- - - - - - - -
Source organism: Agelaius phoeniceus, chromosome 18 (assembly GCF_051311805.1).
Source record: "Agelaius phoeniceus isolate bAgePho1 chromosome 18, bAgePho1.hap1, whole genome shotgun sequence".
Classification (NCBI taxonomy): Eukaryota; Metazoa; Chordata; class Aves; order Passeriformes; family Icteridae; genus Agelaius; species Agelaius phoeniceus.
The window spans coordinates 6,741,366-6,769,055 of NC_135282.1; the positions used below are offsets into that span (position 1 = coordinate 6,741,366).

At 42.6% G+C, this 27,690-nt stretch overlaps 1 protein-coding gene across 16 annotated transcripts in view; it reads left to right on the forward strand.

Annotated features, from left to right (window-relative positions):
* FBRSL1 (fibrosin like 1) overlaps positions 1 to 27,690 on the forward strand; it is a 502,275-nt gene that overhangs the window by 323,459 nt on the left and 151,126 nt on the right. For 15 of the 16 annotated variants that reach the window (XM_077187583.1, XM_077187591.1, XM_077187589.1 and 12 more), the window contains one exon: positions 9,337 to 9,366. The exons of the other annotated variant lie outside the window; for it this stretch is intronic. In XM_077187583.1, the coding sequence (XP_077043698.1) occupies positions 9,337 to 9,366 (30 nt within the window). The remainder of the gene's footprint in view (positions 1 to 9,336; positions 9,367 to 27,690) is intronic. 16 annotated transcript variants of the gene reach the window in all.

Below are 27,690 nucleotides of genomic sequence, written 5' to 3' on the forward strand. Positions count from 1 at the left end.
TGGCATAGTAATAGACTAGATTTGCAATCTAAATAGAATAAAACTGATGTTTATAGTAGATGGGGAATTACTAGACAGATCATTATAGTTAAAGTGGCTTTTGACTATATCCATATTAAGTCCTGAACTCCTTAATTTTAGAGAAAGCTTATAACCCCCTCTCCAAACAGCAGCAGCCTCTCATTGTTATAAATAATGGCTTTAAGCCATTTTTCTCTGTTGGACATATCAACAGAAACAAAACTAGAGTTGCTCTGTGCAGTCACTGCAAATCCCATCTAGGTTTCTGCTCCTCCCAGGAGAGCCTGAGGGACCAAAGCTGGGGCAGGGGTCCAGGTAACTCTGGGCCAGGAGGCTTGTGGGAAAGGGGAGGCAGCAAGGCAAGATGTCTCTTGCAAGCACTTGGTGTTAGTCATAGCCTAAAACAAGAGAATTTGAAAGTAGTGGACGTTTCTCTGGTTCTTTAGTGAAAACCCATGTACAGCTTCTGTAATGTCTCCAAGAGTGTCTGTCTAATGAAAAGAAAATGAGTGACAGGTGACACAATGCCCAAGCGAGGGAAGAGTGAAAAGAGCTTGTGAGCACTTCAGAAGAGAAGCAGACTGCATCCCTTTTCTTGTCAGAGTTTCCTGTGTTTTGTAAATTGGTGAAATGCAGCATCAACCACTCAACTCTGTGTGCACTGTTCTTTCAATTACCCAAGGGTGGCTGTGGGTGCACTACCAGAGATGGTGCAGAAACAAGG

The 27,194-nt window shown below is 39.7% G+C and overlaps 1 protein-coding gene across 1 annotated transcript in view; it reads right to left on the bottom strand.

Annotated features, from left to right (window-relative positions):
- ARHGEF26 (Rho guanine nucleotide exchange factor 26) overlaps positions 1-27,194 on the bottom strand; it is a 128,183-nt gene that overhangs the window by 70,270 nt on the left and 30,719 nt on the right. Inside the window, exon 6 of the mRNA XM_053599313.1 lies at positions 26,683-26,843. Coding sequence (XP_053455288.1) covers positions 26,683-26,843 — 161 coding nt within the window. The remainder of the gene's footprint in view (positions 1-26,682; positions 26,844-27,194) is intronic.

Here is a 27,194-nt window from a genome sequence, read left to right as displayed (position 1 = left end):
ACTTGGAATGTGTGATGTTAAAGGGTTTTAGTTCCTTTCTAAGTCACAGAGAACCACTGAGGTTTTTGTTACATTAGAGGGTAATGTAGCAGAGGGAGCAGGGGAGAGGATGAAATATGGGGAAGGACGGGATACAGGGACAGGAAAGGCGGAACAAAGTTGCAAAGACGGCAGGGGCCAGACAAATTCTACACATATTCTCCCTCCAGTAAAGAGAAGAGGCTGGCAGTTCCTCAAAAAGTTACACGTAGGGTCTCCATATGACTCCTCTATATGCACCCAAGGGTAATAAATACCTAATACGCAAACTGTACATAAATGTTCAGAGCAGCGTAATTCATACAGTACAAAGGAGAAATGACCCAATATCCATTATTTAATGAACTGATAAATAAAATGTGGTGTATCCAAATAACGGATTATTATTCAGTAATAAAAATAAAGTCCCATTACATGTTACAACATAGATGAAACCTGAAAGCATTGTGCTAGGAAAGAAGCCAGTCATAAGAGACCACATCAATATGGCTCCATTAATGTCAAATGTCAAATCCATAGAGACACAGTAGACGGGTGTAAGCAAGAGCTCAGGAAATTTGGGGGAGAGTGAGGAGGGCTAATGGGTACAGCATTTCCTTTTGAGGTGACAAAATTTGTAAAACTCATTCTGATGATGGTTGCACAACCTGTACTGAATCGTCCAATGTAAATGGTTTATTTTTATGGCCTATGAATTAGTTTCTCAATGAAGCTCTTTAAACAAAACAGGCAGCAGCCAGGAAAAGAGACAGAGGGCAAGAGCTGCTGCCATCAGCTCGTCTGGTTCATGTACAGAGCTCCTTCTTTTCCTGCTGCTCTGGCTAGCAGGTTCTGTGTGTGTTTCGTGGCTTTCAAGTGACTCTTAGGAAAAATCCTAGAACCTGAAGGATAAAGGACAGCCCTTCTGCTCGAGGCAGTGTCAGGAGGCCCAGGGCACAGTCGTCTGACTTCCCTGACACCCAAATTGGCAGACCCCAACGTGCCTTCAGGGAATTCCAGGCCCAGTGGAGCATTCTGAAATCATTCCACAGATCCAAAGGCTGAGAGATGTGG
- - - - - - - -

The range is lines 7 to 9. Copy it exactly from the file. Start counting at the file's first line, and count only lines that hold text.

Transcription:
* FBRSL1 (fibrosin like 1) overlaps positions 1 to 27,690 on the forward strand; it is a 502,275-nt gene that overhangs the window by 323,459 nt on the left and 151,126 nt on the right. For 15 of the 16 annotated variants that reach the window (XM_077187583.1, XM_077187591.1, XM_077187589.1 and 12 more), the window contains one exon: positions 9,337 to 9,366. The exons of the other annotated variant lie outside the window; for it this stretch is intronic. In XM_077187583.1, the coding sequence (XP_077043698.1) occupies positions 9,337 to 9,366 (30 nt within the window). The remainder of the gene's footprint in view (positions 1 to 9,336; positions 9,367 to 27,690) is intronic. 16 annotated transcript variants of the gene reach the window in all.

Below are 27,690 nucleotides of genomic sequence, written 5' to 3' on the forward strand. Positions count from 1 at the left end.
TGGCATAGTAATAGACTAGATTTGCAATCTAAATAGAATAAAACTGATGTTTATAGTAGATGGGGAATTACTAGACAGATCATTATAGTTAAAGTGGCTTTTGACTATATCCATATTAAGTCCTGAACTCCTTAATTTTAGAGAAAGCTTATAACCCCCTCTCCAAACAGCAGCAGCCTCTCATTGTTATAAATAATGGCTTTAAGCCATTTTTCTCTGTTGGACATATCAACAGAAACAAAACTAGAGTTGCTCTGTGCAGTCACTGCAAATCCCATCTAGGTTTCTGCTCCTCCCAGGAGAGCCTGAGGGACCAAAGCTGGGGCAGGGGTCCAGGTAACTCTGGGCCAGGAGGCTTGTGGGAAAGGGGAGGCAGCAAGGCAAGATGTCTCTTGCAAGCACTTGGTGTTAGTCATAGCCTAAAACAAGAGAATTTGAAAGTAGTGGACGTTTCTCTGGTTCTTTAGTGAAAACCCATGTACAGCTTCTGTAATGTCTCCAAGAGTGTCTGTCTAATGAAAAGAAAATGAGTGACAGGTGACACAATGCCCAAGCGAGGGAAGAGTGAAAAGAGCTTGTGAGCACTTCAGAAGAGAAGCAGACTGCATCCCTTTTCTTGTCAGAGTTTCCTGTGTTTTGTAAATTGGTGAAATGCAGCATCAACCACTCAACTCTGTGTGCACTGTTCTTTCAATTACCCAAGGGTGGCTGTGGGTGCACTACCAGAGATGGTGCAGAAACAAGG